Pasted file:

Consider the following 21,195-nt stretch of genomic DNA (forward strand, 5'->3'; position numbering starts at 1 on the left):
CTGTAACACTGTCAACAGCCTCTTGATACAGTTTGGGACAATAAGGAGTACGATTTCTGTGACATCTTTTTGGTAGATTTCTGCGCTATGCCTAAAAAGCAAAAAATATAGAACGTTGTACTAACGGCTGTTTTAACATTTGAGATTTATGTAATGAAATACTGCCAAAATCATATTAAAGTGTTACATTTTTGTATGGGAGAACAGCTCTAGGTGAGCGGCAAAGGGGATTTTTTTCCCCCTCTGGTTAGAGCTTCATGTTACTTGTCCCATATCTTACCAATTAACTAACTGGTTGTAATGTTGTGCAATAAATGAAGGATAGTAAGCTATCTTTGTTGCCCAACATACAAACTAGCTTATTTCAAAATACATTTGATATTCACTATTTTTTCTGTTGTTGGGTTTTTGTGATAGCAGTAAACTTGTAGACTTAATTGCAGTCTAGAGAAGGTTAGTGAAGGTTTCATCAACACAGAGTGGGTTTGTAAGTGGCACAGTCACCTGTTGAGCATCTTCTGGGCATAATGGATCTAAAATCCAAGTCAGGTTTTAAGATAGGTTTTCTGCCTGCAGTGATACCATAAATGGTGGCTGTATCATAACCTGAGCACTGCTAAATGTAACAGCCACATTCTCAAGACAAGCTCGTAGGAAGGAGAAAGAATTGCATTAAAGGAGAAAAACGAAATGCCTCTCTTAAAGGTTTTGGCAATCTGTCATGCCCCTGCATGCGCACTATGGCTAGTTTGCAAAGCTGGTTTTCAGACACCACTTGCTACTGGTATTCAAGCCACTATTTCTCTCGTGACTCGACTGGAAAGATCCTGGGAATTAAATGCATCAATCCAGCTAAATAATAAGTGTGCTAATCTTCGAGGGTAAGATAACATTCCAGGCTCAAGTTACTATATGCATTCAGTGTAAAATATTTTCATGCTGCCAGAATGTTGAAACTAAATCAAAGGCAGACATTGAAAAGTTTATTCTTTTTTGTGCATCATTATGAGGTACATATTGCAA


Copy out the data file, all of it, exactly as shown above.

Consider the following 21,195-nt stretch of genomic DNA (forward strand, 5'->3'; position numbering starts at 1 on the left):
CTGTAACACTGTCAACAGCCTCTTGATACAGTTTGGGACAATAAGGAGTACGATTTCTGTGACATCTTTTTGGTAGATTTCTGCGCTATGCCTAAAAAGCAAAAAATATAGAACGTTGTACTAACGGCTGTTTTAACATTTGAGATTTATGTAATGAAATACTGCCAAAATCATATTAAAGTGTTACATTTTTGTATGGGAGAACAGCTCTAGGTGAGCGGCAAAGGGGATTTTTTTCCCCCTCTGGTTAGAGCTTCATGTTACTTGTCCCATATCTTACCAATTAACTAACTGGTTGTAATGTTGTGCAATAAATGAAGGATAGTAAGCTATCTTTGTTGCCCAACATACAAACTAGCTTATTTCAAAATACATTTGATATTCACTATTTTTTCTGTTGTTGGGTTTTTGTGATAGCAGTAAACTTGTAGACTTAATTGCAGTCTAGAGAAGGTTAGTGAAGGTTTCATCAACACAGAGTGGGTTTGTAAGTGGCACAGTCACCTGTTGAGCATCTTCTGGGCATAATGGATCTAAAATCCAAGTCAGGTTTTAAGATAGGTTTTCTGCCTGCAGTGATACCATAAATGGTGGCTGTATCATAACCTGAGCACTGCTAAATGTAACAGCCACATTCTCAAGACAAGCTCGTAGGAAGGAGAAAGAATTGCATTAAAGGAGAAAAACGAAATGCCTCTCTTAAAGGTTTTGGCAATCTGTCATGCCCCTGCATGCGCACTATGGCTAGTTTGCAAAGCTGGTTTTCAGACACCACTTGCTACTGGTATTCAAGCCACTATTTCTCTCGTGACTCGACTGGAAAGATCCTGGGAATTAAATGCATCAATCCAGCTAAATAATAAGTGTGCTAATCTTCGAGGGTAAGATAACATTCCAGGCTCAAGTTACTATATGCATTCAGTGTAAAATATTTTCATGCTGCCAGAATGTTGAAACTAAATCAAAGGCAGACATTGAAAAGTTTATTCTTTTTTGTGCATCATTATGAGGTACATATTGCAA